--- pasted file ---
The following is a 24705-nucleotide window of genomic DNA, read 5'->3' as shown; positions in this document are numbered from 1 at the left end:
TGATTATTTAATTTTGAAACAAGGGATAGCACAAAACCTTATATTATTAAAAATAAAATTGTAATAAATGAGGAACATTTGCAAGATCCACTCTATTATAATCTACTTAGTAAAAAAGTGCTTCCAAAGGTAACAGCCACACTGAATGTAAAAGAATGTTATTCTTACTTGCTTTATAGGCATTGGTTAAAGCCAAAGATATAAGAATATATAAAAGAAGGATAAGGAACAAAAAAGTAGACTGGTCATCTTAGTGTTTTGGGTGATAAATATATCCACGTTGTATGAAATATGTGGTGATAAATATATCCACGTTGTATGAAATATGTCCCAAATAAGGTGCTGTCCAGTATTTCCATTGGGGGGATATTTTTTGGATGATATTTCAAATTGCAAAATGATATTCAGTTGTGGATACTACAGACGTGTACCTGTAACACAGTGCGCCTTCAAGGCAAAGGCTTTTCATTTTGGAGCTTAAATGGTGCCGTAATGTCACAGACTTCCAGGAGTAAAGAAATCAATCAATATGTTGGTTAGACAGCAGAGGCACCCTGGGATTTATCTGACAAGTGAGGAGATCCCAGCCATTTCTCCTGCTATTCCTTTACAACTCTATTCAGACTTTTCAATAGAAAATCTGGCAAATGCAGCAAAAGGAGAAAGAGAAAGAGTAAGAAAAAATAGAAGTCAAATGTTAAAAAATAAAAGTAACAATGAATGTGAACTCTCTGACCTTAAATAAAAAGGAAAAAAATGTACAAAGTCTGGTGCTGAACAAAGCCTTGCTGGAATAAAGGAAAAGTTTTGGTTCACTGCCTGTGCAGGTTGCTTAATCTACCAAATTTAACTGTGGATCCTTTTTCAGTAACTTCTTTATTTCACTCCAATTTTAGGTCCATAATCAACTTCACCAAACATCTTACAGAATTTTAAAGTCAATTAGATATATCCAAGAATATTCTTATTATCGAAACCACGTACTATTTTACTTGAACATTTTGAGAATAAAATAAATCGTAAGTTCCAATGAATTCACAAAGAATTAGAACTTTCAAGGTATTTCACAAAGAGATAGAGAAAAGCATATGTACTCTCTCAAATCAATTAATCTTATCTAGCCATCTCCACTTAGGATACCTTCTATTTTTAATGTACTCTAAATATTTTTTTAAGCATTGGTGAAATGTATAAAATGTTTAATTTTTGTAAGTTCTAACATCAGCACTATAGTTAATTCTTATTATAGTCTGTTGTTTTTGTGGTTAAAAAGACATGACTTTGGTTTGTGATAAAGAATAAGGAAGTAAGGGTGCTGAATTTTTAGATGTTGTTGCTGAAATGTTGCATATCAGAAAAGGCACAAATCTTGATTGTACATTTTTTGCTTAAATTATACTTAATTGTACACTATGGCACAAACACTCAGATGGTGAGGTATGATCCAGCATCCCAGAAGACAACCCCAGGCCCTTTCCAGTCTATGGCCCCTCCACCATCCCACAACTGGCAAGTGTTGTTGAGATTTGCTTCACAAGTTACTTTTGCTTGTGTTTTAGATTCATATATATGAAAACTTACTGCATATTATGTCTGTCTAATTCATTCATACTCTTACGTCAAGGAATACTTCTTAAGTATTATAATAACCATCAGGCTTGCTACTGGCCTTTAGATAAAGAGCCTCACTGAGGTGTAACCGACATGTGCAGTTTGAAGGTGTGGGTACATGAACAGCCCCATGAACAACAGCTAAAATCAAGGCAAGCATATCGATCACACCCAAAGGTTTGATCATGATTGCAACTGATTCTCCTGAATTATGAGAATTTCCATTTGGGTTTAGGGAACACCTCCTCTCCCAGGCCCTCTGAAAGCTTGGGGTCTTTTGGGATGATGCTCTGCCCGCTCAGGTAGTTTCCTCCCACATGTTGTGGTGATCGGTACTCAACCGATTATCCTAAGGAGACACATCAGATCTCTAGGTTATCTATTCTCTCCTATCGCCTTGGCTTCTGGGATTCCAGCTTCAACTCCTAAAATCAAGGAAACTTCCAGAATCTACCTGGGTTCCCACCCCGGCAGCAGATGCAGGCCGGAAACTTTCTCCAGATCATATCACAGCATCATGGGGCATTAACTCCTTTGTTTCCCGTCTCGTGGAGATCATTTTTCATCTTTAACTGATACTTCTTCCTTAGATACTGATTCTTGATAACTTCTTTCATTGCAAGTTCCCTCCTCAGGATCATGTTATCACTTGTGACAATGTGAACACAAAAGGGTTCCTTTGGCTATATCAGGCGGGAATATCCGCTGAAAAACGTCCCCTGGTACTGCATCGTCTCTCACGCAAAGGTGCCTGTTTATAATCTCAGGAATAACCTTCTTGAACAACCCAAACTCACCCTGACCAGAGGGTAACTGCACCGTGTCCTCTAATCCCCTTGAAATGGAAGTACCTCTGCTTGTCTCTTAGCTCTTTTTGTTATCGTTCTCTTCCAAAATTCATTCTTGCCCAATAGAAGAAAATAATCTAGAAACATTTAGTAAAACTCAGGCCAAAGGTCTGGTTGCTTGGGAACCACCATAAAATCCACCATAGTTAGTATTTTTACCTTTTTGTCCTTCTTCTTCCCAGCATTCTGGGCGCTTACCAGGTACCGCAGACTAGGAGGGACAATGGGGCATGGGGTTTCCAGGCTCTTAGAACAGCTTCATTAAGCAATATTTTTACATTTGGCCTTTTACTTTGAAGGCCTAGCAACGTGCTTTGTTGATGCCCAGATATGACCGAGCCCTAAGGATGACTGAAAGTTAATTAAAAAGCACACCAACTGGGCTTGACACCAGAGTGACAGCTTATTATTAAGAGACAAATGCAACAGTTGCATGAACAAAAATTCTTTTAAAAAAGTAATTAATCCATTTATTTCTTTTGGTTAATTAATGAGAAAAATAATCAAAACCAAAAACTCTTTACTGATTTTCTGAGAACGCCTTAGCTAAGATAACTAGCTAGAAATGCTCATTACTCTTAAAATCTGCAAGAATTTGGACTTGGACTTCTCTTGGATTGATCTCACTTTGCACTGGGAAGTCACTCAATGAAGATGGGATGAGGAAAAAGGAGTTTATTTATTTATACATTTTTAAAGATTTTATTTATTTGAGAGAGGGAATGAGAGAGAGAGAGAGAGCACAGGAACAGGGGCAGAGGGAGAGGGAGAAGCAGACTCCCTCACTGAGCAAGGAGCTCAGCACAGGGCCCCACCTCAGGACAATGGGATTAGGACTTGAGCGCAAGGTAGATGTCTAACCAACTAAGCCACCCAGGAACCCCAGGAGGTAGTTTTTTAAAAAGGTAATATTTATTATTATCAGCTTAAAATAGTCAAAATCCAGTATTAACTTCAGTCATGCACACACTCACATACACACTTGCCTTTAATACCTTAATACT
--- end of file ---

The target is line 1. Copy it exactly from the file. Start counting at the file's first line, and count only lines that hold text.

The following is a 24705-nucleotide window of genomic DNA, read 5'->3' as shown; positions in this document are numbered from 1 at the left end: